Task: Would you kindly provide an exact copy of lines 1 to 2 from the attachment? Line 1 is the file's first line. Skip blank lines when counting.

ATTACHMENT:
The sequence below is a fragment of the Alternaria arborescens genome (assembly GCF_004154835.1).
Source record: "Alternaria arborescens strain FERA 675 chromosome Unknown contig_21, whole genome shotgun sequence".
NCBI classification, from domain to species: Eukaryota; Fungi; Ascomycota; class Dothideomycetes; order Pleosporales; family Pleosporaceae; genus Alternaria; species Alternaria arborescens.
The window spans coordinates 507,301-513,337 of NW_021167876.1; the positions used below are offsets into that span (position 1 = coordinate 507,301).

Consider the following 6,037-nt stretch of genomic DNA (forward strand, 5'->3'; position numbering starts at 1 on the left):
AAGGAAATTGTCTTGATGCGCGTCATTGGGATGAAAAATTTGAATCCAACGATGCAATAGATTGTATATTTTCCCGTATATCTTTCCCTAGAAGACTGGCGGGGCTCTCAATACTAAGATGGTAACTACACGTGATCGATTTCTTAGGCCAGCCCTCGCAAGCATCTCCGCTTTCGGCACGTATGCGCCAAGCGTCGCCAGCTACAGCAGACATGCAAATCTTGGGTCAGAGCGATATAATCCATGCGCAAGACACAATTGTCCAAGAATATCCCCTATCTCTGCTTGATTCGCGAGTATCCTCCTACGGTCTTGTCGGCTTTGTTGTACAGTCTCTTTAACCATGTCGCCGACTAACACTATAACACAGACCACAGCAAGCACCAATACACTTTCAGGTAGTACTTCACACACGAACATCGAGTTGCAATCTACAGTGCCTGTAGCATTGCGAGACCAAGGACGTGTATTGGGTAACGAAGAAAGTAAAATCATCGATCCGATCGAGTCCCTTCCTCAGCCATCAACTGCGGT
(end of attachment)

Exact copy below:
The sequence below is a fragment of the Alternaria arborescens genome (assembly GCF_004154835.1).
Source record: "Alternaria arborescens strain FERA 675 chromosome Unknown contig_21, whole genome shotgun sequence".